Until recently, human rights have played a minor role in the fight against tuberculosis (TB), even less so in TB research. This is changing, however. The WHO's End TB Strategy and Ethics Guidance stress respect for human rights and ethical principles in every area of TB care, including
research. The desired reductions in TB incidence and mortality are impossible without new tools and strategies to fight the disease. Yet, little suggests that the current state of TB research—including funding levels, evidence being produced, and community involvement—will alleviate
concerns related to the availability, accessibility, and acceptability of TB diagnostics, drugs, and prevention in the near future. In this article, we consider these ethics concerns in relation to the right to enjoy the benefits of scientific progress and the right to health. We also reflect
on community involvement in research and offer recommendations in the spirit of the rights to health and science, such as involving affected communities in all aspects of research planning, execution, and dissemination. Finally, we argue that states have a responsibility under international
law for the continued realization of the right to health. This realization rests, in part, on the realization of the right to science.
No Reference information available - sign in for access.
No Supplementary Data.
No Article Media
End TB Strategy;
right to health;
right to science
Document Type: Research Article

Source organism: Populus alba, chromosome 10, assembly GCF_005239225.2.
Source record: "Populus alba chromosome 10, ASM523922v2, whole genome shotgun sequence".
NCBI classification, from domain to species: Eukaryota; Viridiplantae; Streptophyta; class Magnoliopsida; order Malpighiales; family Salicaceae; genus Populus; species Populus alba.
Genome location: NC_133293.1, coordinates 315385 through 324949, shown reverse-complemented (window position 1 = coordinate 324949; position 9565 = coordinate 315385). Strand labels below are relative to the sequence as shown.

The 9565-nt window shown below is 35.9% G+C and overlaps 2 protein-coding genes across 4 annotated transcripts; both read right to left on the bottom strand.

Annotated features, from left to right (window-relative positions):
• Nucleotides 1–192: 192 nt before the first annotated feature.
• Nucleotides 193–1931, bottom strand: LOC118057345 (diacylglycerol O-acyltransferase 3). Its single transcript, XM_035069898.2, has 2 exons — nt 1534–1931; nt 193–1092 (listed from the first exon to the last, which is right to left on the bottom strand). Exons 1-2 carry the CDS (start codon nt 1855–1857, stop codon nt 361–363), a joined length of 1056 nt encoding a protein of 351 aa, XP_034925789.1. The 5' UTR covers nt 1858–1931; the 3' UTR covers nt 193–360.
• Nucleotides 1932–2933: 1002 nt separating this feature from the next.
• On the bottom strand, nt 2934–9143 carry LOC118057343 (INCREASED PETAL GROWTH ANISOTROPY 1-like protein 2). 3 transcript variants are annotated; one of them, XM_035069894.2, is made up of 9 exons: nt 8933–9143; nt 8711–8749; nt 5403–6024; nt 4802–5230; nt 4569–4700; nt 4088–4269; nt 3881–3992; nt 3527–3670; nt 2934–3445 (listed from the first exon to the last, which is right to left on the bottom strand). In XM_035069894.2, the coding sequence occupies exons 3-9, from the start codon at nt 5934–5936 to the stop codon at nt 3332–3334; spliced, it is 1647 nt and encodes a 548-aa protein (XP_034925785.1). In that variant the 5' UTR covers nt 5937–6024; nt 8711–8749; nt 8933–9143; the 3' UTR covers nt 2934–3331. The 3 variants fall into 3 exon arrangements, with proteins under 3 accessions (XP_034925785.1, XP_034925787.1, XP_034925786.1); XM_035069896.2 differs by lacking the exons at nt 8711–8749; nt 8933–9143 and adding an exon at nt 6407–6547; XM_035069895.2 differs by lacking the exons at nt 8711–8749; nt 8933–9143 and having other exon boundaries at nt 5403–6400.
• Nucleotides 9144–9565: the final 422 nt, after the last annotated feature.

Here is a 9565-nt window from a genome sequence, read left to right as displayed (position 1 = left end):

College of Liberal Arts and Sciences, Wayne State University, Detroit, MI
Treatment Action Group, New York, NY, USA
Program of Medical Ethics, Peking University Health Science Center, Beijing, China
May 1, 2020
More about this publication?
The International Journal of Tuberculosis and Lung Disease publishes articles on all aspects of lung health, including public health-related issues such as training programmes, cost-benefit analysis, legislation, epidemiology, intervention studies and health systems research. The IJTLD is dedicated to the continuing education of physicians and health personnel and the dissemination of information on lung health world-wide.
To share scientific research of immediate concern as rapidly as possible, The Union is fast-tracking the publication of certain articles from the IJTLD and publishing them on The Union website, prior to their publication in the Journal. Read fast-track articles.
Certain IJTLD articles are also selected for translation into French, Spanish, Chinese or Russian. These are available on the Union website.
- Editorial Board
- Information for Authors
- Subscribe to this Title
- International Journal of Tuberculosis and Lung Disease
- Public Health Action
- Ingenta Connect is not responsible for the content or availability of external websites